Managing Your Student's College Acceptance or Rejection


How to handle the fallout of both sides of the coin.

The last of our kids graduated from high school 4 years ago, but as the end of spring approaches I still get a pit in my stomach and wake up frightened.  You know that proverbial reoccurring nightmare that you slept through a final?  For me it’s reliving the anxiety, worry and concern while waiting for all those college acceptance notices!  Not worried so much about which would be a yes or no but how those letters would affect my kids.

With the high application rates at some schools it becomes a game of chance and luck to get accepted – it’s not possible to know, like or trust a kid accurately through the application. This year, UCLA received 80,472 freshman applications plus another 19,087 transfer-student applications for fall 2013 admission. That’s a total of 99,559 undergraduate applications! Clearly it’s impossible for admissions councilors to read and give great attention to each application. Add to that the amazing caliber of the applicants and you can understand luck has to be a part of getting accepted - it’s like splitting hairs on ‘greatness’.

Janina Montero, UCLA's vice chancellor for student affairs and interim admissions director, said “selecting the 2012 class will be a painstaking process, given the depth of talent and the stellar qualifications of the applicant pool.”

Unfortunately, for our kids and their peers, the acceptance/rejection process is the ultimate grade - the gold standard measurement for smarts and success. Seniors view it as the grading of their intellect and awesomeness as well as a leading indicator of their future success.  It becomes a ranking system among peers. “I got into x schools, how many did you get into?  I got into ABC University, did you?” 

The amount of prestige and pressure leveled at 18-year young adults is unbelievable!  Some kids will get into their top school and will celebrate.  But they will also feel held back as they see the hurt on their friend’s faces. Other kids will be angry and feel victimized by the process. This isn’t an easy road to navigate and many friendships can be at risk of ending once the letters arrive if feelings aren’t well managed.

Personally, I’ve parented on both sides of this equation. Today, lets deal with navigating the ‘winner circle’ storms. If your kid has been accepted to a highly sought after and prestigious college it will feel like life is good! But there will probably be bumps in the road and drama. A lot of articles talk about how to help a disappointed student but I also think as parents we need to help elated students too. (Tomorrow’s topic will focus on helping your disappointing student thrive in their new reality – so don’t miss it!)

  1. If your kid gets into their dream school, by all means celebrate as a family! It’s a big deal for your student. They’ve climbed for 4 years to reach this summit. Go out to dinner, call grandma and do the happy dance. 
  2. It is important to help your student manage his accomplishment. A great dinner conversation is to discuss how you will share the news and who with - especially friends and peers. If possible, it is best to not widely promote the news. Let it (and it will) leak out on its own. This takes some of the jealously out of the equation.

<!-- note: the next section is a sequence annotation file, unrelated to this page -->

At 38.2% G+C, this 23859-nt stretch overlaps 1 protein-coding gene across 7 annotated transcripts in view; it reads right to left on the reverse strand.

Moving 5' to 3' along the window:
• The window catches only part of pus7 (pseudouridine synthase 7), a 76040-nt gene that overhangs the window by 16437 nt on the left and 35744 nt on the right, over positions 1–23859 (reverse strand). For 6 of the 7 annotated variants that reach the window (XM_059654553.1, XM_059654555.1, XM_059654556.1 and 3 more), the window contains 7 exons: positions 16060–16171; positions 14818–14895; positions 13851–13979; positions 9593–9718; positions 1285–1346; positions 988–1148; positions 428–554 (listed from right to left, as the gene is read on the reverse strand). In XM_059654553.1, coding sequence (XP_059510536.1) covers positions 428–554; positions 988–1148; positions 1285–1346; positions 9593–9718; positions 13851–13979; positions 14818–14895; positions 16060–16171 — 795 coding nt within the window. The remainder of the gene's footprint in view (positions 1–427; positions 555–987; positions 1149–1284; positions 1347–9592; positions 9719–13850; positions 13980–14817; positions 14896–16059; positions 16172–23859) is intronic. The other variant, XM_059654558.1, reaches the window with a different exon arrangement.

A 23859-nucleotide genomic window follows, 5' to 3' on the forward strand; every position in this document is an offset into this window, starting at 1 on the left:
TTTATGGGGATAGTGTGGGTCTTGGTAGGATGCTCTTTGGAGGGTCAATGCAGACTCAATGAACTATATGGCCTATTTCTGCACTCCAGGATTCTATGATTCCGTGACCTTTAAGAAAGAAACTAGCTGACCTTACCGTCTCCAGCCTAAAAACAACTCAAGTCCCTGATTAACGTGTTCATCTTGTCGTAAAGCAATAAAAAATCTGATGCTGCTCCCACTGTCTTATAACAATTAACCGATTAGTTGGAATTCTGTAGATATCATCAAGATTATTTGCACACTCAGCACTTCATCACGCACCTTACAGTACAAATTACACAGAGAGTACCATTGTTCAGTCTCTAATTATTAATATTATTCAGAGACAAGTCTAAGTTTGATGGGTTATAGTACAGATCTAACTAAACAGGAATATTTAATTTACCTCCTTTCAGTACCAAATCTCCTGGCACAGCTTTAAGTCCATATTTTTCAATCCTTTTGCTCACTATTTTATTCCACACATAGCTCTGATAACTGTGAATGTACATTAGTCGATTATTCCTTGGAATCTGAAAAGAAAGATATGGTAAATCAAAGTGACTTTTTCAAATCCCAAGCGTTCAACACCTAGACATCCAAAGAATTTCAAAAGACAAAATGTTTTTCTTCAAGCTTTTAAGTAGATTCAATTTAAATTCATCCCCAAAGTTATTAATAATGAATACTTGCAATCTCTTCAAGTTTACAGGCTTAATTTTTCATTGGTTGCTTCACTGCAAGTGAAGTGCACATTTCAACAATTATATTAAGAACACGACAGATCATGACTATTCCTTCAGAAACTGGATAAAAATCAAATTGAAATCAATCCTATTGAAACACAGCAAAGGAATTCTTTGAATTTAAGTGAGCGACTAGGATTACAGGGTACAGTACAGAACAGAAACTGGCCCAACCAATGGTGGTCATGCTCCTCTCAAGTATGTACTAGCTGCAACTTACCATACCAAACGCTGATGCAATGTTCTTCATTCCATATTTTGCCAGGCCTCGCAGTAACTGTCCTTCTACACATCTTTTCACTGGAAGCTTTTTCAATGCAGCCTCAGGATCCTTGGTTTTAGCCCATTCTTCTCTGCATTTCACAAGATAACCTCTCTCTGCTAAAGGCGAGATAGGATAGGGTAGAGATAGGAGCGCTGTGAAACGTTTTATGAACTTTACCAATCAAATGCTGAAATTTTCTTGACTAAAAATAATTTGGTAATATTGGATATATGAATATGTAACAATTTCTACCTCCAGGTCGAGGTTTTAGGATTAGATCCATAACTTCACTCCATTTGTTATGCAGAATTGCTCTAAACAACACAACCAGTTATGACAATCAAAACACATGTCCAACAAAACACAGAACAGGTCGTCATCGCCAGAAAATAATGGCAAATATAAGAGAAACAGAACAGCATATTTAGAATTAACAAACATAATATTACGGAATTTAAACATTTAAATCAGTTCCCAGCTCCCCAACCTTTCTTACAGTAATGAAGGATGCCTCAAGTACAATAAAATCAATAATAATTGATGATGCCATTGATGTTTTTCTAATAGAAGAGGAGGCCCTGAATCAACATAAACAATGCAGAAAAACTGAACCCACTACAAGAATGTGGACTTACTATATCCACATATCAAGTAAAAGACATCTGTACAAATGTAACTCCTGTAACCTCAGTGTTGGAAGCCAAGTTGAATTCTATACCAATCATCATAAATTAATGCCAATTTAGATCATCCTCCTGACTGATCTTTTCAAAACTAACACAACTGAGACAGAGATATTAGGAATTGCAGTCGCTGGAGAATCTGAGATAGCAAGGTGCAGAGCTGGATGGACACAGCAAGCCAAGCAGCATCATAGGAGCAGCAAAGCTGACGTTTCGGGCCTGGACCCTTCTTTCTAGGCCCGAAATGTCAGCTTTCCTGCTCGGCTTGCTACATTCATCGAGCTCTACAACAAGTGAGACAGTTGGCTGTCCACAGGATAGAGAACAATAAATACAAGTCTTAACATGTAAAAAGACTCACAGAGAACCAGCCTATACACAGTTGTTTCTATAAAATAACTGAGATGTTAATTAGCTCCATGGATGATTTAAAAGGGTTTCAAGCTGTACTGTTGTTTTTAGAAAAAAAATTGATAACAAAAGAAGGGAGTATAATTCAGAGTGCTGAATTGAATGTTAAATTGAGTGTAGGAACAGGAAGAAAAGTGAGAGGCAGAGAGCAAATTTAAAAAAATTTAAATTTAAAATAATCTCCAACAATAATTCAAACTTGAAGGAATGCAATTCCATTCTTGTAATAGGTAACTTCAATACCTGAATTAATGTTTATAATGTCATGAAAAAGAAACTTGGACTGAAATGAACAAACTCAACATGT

3. Discuss, even role-play, a graceful way to acknowledge the college acceptance when peers (both parents and students) ask if it’s true. It may sound odd but how this acknowledgement is handled can be the difference between keeping and losing a friend.
  4. Now would also be a time to talk about how difficult it is for some students who were disappointed. Another great opportunity to role-play how it would have felt to be on the other side of the acceptance/rejection coin. Or perhaps talk about a time they were disappointed, how they felt and what others did or said that helped/hurt the situation. This is a great teaching experience for everyone. Learning to handle a ‘win’ with grace and ease is just as important as learning to gracefully handle a loss.
  5. Help your kid understand that anger and jealousy from others are usually not about him or her personally. The joy of the acceptance can be tarnished by reaction of peers.  I remember my daughter felt badly that she got into a highly competitive school that her friends did not. It wasn’t her dream school and she knew that it was their #1 choice, which made it more uncomfortable. Her friends didn’t think it was fair and she felt guilty. It was almost like survivor guilt. This kind of jealousy is a reflection of their hurt and loss – not your student’s success. A good question to ask is:  “If they’d been accepted to their dream school, would they still be upset that I got into this school?”  If the answer’s no, then it really isn’t about you. It’s about the circumstances. This can ease some of the hurtful words and looks.

If you have questions or would like to talk through your specific situation, please contact me.  I offer 30-minute complimentary laser coaching sessions. In the meantime keep your eyes open for Part 2 where I’ll dole out tips and suggestions for handling the disappointment of the college acceptance/rejection process.